Explore the Syrian Refugee Crisis With These Powerful Resources

"Swimming for Her Life" in the November issue of Scope tells the amazing story of 18-year-old Yusra Mardini, an incredible athlete who fled her home country of Syria and went on to compete in the Rio Games last summer. We hope that her powerful story will inspire your students to learn more about the refugee crisis and the situation of refugees around the world—and what your students can do to help.

 

Here are five powerful resources to keep your students' learning going:

 

IDEA 1:

To Read and Watch: Scope 's nonfiction article "Shattered Lives," about child refugees from Syria, and the accompanying video

To Do: Hold a class discussion about the world's responsibility to refugees.

 

 

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IDEA 2

To View: an infographic from the UNHCR visualizing the Syrian refugee crisis

To Do: Have students study the infographic and discuss the information it provides that is not included in the article "Swimming for Her Life."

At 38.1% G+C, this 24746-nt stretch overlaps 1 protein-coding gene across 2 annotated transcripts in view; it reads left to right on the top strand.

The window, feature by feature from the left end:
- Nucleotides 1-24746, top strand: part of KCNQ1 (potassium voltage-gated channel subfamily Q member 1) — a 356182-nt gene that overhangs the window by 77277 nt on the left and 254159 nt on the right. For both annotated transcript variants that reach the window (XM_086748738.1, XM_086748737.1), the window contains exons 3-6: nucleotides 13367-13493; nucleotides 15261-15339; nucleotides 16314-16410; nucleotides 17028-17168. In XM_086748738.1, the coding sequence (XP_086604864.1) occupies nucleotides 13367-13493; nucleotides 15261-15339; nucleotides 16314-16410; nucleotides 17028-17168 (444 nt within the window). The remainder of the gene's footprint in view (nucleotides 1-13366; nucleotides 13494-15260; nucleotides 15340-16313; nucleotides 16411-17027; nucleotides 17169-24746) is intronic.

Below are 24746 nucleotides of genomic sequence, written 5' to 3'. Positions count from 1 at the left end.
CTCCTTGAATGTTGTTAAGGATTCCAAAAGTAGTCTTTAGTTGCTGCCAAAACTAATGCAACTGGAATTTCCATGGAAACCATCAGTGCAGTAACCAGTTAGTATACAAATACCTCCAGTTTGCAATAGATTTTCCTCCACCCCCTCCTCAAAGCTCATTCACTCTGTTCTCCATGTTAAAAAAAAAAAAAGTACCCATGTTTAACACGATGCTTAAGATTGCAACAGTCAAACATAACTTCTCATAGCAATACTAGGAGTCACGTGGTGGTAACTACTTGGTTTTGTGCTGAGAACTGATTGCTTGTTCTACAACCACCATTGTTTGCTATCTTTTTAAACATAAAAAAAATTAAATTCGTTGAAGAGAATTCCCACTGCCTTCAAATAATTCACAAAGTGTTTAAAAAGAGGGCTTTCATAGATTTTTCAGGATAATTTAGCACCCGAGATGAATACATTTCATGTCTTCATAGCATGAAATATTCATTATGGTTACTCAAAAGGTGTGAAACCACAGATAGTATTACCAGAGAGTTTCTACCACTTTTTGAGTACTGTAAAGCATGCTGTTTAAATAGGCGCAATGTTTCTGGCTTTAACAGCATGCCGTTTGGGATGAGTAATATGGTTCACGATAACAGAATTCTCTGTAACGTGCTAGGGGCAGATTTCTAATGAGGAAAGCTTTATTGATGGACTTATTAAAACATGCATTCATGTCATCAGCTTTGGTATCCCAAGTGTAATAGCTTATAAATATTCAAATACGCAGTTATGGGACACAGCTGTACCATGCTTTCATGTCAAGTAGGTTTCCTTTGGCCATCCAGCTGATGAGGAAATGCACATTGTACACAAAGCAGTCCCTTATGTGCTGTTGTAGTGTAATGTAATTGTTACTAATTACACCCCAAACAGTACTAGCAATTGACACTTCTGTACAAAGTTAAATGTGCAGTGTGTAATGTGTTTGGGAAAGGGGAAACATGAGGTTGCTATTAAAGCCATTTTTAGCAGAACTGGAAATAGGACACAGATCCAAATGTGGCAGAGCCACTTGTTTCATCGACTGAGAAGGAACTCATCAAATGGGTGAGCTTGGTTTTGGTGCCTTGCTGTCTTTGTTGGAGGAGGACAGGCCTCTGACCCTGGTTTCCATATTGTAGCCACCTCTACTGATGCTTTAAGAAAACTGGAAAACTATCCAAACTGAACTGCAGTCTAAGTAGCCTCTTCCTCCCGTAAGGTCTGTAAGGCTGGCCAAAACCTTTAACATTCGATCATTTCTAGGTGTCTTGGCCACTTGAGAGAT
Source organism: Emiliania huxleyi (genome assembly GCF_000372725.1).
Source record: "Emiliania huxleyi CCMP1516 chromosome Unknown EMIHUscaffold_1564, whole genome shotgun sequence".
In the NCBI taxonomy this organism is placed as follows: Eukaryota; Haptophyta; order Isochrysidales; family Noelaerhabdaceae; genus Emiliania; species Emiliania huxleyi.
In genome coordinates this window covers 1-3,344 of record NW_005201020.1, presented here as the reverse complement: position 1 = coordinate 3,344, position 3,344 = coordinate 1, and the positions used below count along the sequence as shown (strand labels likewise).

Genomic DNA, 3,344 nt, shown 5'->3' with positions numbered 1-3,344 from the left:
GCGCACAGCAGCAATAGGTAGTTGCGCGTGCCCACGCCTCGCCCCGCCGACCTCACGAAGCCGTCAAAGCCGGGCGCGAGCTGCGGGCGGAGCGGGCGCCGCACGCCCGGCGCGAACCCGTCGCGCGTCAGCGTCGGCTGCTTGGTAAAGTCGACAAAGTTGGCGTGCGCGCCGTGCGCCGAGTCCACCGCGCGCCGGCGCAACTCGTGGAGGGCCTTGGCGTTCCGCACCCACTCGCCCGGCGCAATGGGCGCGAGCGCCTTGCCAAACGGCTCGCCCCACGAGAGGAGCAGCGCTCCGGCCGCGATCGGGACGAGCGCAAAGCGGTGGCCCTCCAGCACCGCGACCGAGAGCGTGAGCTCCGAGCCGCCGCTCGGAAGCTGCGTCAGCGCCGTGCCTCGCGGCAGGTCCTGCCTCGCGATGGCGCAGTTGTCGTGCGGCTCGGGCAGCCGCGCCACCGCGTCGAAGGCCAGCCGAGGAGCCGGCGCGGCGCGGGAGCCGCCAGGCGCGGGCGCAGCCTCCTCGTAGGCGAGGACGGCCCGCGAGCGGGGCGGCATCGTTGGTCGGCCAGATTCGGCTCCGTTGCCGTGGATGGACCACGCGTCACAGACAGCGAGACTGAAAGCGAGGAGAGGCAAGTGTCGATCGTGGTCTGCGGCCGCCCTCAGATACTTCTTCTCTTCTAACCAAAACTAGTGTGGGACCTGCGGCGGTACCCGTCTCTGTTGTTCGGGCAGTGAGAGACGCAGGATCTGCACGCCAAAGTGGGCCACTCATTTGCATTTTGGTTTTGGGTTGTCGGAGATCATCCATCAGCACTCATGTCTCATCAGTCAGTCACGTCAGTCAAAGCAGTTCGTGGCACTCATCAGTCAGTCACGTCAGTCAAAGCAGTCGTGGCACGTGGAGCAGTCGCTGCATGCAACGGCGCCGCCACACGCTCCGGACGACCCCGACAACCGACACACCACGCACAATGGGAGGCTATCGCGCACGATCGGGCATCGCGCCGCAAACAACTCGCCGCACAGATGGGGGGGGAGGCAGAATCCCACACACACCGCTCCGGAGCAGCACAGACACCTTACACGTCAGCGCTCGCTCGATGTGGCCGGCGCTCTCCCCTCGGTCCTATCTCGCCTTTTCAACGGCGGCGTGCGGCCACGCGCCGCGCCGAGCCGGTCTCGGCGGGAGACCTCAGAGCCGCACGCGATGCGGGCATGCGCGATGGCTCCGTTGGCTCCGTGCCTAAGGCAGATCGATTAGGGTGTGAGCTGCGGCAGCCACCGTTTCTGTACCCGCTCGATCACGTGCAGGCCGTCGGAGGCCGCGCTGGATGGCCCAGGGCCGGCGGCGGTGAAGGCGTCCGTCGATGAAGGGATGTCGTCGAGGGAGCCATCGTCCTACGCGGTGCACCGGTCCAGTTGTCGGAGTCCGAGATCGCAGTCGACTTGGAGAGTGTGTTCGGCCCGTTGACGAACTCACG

Zoltan Zempleni/Shutterstock

IDEA 3

To Write: a letter to a Syrian refugee 

To Do: Students may feel powerless after learning about such a severe humanitarian crisis. Writing a letter to a refugee is one way they can have an impact. Have students write a message of hope to a Syrian refugee through the organization CARE. See details here. Here are some other ways students can get involved.

 

 

Clarion Books

IDEA 4

To Read: the novel A Long Walk to Water by Linda Sue Park

To Do: Have students write an essay about how war affects children. How do Yusra and the characters in the novel overcome their challenges?

 

 

Galerie Bilderwelt/Getty Images

IDEA 5 (challenging)

To Read: a high-level article about the refugee crisis of World War II

To Do: Hold a class discussion about the refugee crisis during and after World War II. Have students consider how that crisis and the current refugee crisis are similar and how they are different. Who were the refugees during World War II and what was their situation? What was the response from the international community to refugees then and what is it now? What can be learned from both situations?

 

 

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this story really inspired me to help others when in need and to pursue our dreams